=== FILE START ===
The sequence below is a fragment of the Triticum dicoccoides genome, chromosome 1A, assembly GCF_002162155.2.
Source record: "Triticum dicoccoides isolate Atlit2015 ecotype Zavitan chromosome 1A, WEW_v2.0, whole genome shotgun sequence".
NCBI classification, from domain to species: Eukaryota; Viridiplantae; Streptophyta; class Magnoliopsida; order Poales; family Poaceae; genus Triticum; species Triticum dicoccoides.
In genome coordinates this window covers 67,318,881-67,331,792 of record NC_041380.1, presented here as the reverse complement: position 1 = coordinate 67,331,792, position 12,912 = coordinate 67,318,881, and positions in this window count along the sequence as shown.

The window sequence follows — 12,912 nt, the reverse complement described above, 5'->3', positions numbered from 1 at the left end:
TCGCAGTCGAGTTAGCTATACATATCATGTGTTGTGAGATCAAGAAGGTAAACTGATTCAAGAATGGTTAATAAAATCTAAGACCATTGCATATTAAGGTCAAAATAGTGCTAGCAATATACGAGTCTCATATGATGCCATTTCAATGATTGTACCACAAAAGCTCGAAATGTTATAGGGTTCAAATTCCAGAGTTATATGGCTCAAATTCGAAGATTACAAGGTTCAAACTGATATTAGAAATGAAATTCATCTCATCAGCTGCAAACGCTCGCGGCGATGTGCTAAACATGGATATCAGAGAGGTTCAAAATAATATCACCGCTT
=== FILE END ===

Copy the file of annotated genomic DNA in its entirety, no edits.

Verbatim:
The sequence below is a fragment of the Triticum dicoccoides genome, chromosome 1A, assembly GCF_002162155.2.
Source record: "Triticum dicoccoides isolate Atlit2015 ecotype Zavitan chromosome 1A, WEW_v2.0, whole genome shotgun sequence".
NCBI classification, from domain to species: Eukaryota; Viridiplantae; Streptophyta; class Magnoliopsida; order Poales; family Poaceae; genus Triticum; species Triticum dicoccoides.
In genome coordinates this window covers 67,318,881-67,331,792 of record NC_041380.1, presented here as the reverse complement: position 1 = coordinate 67,331,792, position 12,912 = coordinate 67,318,881, and positions in this window count along the sequence as shown.

The window sequence follows — 12,912 nt, the reverse complement described above, 5'->3', positions numbered from 1 at the left end:
TCGCAGTCGAGTTAGCTATACATATCATGTGTTGTGAGATCAAGAAGGTAAACTGATTCAAGAATGGTTAATAAAATCTAAGACCATTGCATATTAAGGTCAAAATAGTGCTAGCAATATACGAGTCTCATATGATGCCATTTCAATGATTGTACCACAAAAGCTCGAAATGTTATAGGGTTCAAATTCCAGAGTTATATGGCTCAAATTCGAAGATTACAAGGTTCAAACTGATATTAGAAATGAAATTCATCTCATCAGCTGCAAACGCTCGCGGCGATGTGCTAAACATGGATATCAGAGAGGTTCAAAATAATATCACCGCTT